By Kristian Schooler | LSU Student
LSU Care for AIDS program offers students an opportunity to donate textbooks and other spare books to help fight AIDS in Kenya.
Since Fall 2010, students have been encouraging students to donate their old books, according to Larry Robbins, head of CARE for AIDS at LSU.
"There are bigger issues outside of our everyday lives," said Larry Robins, head of the LSU branch of the organization, such as hunger, HIV/AIDS and trafficking.
In 2010, its first year, it raised roughly $3,000 and nearly $4,000 in 2011, Robins said.
This year, LSU is hoping to double last year's achievement by furthering promotions through email, organization involvement and YouTube, Robbins added.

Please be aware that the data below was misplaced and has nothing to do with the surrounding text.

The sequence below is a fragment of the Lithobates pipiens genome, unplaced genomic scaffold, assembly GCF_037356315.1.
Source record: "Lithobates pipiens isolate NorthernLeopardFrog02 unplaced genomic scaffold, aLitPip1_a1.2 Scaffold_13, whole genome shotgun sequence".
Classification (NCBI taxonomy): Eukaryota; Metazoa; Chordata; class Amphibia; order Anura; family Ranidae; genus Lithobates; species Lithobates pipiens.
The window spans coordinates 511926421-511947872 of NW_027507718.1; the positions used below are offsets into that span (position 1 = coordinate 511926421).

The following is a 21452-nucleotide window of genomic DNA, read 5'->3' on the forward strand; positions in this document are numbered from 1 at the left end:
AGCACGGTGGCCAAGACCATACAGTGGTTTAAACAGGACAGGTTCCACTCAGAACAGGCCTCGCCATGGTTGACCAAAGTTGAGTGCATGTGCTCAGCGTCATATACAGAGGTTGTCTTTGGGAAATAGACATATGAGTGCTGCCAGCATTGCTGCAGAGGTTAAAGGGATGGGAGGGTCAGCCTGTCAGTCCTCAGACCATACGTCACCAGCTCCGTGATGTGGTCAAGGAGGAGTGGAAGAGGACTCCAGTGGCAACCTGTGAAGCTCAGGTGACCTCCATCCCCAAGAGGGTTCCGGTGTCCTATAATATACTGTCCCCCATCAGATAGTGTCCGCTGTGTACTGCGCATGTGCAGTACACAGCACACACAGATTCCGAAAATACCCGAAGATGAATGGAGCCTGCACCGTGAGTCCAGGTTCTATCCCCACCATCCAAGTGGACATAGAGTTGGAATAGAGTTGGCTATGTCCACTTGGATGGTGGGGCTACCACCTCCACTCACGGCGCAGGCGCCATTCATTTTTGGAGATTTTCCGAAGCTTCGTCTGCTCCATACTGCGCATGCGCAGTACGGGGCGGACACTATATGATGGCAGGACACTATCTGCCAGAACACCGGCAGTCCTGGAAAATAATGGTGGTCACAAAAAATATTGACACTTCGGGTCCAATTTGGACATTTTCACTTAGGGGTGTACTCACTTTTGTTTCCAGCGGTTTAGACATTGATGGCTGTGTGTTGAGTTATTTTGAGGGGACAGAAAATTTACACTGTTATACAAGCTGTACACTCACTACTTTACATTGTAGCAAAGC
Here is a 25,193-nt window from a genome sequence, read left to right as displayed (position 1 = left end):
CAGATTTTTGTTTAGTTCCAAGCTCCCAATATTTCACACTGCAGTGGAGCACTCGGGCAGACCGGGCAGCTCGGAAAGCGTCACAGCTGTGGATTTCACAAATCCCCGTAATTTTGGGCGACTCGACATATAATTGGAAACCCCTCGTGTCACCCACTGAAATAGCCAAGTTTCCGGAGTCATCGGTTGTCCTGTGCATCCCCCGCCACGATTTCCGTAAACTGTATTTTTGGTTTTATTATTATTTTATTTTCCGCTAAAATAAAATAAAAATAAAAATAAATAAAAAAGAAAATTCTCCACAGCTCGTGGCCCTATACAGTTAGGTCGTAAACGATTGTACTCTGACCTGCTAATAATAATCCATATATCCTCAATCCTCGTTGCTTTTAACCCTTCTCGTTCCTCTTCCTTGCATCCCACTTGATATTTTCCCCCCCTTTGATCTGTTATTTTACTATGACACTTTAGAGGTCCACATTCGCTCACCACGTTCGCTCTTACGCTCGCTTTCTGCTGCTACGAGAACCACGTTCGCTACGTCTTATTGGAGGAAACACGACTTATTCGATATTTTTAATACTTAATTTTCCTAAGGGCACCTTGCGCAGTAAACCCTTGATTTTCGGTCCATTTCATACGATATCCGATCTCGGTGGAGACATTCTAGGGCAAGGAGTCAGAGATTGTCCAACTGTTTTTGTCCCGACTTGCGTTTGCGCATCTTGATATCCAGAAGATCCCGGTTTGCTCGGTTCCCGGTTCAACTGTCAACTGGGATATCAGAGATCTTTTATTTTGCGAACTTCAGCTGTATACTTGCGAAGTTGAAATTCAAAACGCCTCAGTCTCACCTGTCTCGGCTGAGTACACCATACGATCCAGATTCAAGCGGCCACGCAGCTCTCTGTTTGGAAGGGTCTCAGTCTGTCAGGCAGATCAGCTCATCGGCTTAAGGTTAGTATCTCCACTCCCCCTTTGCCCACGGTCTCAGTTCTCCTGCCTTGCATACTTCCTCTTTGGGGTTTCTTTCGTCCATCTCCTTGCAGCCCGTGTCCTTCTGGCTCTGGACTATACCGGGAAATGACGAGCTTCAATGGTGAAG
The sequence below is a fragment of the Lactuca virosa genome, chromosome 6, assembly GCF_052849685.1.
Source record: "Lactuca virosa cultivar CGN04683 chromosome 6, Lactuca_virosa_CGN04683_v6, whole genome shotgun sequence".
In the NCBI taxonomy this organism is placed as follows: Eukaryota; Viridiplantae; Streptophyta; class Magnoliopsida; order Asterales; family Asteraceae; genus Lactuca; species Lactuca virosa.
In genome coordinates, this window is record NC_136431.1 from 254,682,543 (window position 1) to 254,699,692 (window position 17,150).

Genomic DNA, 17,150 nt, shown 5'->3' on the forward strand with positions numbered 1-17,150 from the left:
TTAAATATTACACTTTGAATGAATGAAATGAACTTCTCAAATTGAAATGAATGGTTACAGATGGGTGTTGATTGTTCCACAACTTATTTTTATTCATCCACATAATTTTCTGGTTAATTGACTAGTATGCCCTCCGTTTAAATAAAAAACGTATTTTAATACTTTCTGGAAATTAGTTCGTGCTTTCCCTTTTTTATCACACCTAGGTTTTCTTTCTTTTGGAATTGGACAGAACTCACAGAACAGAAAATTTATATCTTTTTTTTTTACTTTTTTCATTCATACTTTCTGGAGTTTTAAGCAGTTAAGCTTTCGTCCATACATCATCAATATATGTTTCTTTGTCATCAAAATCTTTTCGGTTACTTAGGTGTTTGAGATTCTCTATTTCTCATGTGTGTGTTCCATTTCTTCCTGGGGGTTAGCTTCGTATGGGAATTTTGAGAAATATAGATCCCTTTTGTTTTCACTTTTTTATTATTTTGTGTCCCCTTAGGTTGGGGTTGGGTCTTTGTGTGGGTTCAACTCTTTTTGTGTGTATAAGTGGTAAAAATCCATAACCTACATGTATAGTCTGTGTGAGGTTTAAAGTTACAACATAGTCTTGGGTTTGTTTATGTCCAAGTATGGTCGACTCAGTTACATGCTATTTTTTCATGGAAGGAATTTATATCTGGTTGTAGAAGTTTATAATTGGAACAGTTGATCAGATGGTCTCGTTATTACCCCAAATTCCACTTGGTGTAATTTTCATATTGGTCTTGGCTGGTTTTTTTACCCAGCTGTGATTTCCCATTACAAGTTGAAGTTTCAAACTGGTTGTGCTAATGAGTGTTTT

Approximately 1.4 million Kenyans are HIV-positive and in need of a life transformation, physically and spiritually, according to CARE for AIDS. Without proper medical, nutritional, and hygienic care, these individuals have limited life expectancy, CARE for AIDS adds.
It is difficult for Kenyans to receive proper medication, and the ones with AIDS view their lives as "over," Robins said. "Our goal is to give them hope to view themselves as still living."
CARE for AIDS partners with local Kenyan churches to operate life transforming centers that serve the physical, spiritual, economic and social needs of men and women living with HIV/AIDS, according to CARE for AIDS.
Each of these centers operates from within the local church and serve 80 clients at a time. These 80 men and women go through a nine-month process of education, training, and support in order to live full, productive and healthy lives, CARE for AIDS adds.
"We only have one world, and if no one ever tried to make a change then what would happen," Robins asked.
"Just start moving," Robins insisted.